Source: Fortune Magazine
Based on dramatic progress in the life sciences, Kyowa Hakko is developing a new generation of advanced drugs, including anti-cancer treatments, sold worldwide.
The origins of Kyowa Hakko Kogyo Co., Ltd. go back to laboratories established in 1937 that aimed to produce aircraft fuel from sugar. Currently, one seventh of its sales come from its biochemicals division; now company president and CEO, Dr. Tadashi Hirata is excited about the potential of human genome research.
A diverse company? Not really. From the word go, Kyowa Hakko has stuck to one central technology: fermentation. It has manipulated this process to create products such as amino acids as well as anti-cancer drugs used around the world. Now, using genetic information, it is evolving new biotechnology from fermentation. "This is the history of Kyowa Hakko," says Hirata. "We are going to continue to focus on core technologies."
Hirata is now planning to focus that technology on a new generation of advanced drugs and food supplements, based on the recent dramatic progress in information technology and genome science. In particular, he has set out a plan that aims to generate an expected present value (EPV) of 300 billion yen ($2.6 billion) from pharmaceuticals in the 2005-06 business year, and 500 billion ($4.3 billion) in 2010-11. About 1,400 Kyowa Hakko staff -- a quarter of the total -- are engaged in R&D activities, and two-thirds of the company's R&D resources are focused on two therapeutic fields.
"Life science is progressing quickly now," says Hirata. "In our plan, we want to use two strategies: One is to focus on certain therapeutic fields; the other is to focus on certain technologies such as antibodies."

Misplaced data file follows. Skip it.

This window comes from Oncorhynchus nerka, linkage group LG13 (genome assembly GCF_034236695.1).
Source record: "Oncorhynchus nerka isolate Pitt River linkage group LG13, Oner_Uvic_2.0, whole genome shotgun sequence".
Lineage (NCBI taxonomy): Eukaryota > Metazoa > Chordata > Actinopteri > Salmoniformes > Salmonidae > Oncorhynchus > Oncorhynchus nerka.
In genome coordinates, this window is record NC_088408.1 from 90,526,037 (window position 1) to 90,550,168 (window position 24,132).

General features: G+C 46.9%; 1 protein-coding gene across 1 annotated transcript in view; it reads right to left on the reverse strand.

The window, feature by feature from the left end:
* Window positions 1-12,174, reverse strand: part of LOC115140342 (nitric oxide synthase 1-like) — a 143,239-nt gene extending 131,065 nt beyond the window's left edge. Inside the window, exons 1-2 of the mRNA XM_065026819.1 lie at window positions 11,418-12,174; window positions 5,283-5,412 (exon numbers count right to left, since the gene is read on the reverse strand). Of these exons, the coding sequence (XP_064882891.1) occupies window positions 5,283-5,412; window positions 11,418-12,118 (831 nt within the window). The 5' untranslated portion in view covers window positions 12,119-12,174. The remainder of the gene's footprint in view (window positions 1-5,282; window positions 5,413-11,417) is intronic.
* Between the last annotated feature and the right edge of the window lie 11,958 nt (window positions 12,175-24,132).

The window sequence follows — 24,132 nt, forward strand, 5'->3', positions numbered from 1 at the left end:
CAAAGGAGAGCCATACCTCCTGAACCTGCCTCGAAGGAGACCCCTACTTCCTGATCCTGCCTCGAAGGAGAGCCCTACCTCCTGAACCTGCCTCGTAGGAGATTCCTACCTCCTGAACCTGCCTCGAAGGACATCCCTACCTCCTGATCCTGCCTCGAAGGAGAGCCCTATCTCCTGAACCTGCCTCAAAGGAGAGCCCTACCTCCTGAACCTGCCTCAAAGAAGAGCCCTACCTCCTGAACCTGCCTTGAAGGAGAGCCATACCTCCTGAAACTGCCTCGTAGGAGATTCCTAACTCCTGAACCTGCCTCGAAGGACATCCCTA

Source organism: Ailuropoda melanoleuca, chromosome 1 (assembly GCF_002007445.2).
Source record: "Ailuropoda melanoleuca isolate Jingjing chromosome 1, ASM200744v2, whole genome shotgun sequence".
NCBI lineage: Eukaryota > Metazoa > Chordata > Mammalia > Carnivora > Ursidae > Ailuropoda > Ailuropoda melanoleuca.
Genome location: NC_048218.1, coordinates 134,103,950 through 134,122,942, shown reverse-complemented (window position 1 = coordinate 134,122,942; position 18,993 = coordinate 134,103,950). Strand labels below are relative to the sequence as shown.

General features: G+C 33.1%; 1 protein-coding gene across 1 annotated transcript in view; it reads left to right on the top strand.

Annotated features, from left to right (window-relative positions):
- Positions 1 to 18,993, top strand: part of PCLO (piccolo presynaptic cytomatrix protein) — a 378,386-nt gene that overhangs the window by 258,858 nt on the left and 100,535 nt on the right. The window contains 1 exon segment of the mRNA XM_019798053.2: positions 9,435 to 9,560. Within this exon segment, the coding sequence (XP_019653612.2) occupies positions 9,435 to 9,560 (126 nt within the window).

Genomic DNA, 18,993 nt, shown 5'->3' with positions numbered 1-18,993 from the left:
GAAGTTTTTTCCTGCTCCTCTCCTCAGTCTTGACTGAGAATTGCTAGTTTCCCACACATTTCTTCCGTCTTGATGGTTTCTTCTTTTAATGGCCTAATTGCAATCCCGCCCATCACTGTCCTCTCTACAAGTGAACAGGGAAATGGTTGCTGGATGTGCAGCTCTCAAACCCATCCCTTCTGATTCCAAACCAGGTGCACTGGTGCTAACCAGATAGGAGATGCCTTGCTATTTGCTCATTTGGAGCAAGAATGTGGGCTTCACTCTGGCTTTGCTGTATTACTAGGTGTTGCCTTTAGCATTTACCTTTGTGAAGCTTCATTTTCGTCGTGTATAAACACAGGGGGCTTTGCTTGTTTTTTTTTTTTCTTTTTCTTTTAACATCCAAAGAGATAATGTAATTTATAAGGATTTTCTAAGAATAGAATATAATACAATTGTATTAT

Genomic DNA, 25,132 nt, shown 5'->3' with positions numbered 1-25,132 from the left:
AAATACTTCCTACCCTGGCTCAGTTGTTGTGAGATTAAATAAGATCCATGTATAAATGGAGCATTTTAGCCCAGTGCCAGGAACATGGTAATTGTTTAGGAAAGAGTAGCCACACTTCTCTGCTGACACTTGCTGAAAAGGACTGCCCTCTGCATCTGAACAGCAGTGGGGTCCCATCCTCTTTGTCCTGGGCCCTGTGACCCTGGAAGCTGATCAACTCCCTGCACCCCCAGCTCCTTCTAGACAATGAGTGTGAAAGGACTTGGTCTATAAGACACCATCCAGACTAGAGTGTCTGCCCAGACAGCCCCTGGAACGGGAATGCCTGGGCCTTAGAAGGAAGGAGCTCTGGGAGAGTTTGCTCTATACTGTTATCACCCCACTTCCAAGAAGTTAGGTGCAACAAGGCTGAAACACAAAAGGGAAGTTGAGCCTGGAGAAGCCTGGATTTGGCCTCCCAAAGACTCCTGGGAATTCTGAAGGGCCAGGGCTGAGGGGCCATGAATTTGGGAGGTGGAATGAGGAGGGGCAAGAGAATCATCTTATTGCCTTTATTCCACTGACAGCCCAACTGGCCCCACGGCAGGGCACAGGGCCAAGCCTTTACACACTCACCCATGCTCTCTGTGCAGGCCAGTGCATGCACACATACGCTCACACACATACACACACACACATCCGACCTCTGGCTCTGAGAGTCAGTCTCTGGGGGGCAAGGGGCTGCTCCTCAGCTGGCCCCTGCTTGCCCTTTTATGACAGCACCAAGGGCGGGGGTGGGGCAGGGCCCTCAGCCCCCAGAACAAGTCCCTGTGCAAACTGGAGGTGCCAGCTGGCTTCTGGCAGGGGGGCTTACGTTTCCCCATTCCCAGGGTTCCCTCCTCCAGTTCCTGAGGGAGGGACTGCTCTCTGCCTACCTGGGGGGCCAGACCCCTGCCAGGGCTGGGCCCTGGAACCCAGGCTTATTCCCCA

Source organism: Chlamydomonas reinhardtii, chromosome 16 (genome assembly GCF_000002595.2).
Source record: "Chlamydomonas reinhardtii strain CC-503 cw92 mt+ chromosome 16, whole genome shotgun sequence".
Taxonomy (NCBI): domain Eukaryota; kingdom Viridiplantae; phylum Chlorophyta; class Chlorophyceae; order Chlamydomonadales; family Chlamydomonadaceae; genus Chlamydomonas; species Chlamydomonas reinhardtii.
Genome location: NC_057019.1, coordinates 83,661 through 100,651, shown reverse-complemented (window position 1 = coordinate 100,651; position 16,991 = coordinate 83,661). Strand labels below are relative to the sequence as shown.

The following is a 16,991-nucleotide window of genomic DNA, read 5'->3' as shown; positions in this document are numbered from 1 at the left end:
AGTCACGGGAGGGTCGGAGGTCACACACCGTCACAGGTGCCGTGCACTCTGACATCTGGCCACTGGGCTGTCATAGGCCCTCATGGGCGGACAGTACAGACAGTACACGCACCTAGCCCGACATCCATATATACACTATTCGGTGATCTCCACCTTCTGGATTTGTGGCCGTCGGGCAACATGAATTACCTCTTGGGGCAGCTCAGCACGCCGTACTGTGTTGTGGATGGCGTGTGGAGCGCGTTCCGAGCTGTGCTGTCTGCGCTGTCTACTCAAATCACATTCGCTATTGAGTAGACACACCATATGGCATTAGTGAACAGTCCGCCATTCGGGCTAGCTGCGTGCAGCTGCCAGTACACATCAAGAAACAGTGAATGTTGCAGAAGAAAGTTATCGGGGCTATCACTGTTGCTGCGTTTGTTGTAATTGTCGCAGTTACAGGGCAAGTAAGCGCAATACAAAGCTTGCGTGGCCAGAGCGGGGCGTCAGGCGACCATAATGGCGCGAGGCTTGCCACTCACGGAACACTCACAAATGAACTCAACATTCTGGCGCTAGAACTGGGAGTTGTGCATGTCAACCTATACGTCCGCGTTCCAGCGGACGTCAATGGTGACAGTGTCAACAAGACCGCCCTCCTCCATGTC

Those therapeutic fields are cancer and allergies, and Kyowa Hakko has a strong background in both. One early example was Mitomycin C, a cancer drug that became widely used throughout the world. Since then, Kyowa Hakko has marketed a range of anti-cancer drugs, including Navelbine, an anti-cancer agent launched in 1999, and Durotep, an analgesic for persistent cancer pain that will go on the market later this year. In the anti-allergy market, the company followed up its formerly best-selling Celtect with the release of Allelock this March. Over the next five years it plans to fuel the pipeline of promising anti-allergy compounds with novel action mechanisms.
Research into the human genome is crucial for future developments. One way Kyowa Hakko plans to use this knowledge is to create novel pharmaceuticals by making antibodies against surface protein. Most such research over the next decade will be aided by a network of collaborators -- in Japan, in the rest of the world, and in universities and bioventures. "Cancer is said to be a genetically inherited disease," explains Hirata. "So it is very easy to tie the gene research to cancer treatment drugs. If we find the cause of a specific cancer, we can pursue a treatment effectively."
Another part of the 10-year plan is overseas expansion to meet demand from the fast-growing U.S. and European pharmaceuticals market. Kyowa Hakko is planning to boost staff numbers in its U.S. and U.K. units in order to strengthen the base for clinical development and then sales in those countries. Kyowa Hakko also plans to start clinical trials in China. "It's important to remember that we cannot do everything alone with cutting-edge technology, " says Hirata. "So we have to form alliances all over the place." In other words, branch out - but stick to the same areas.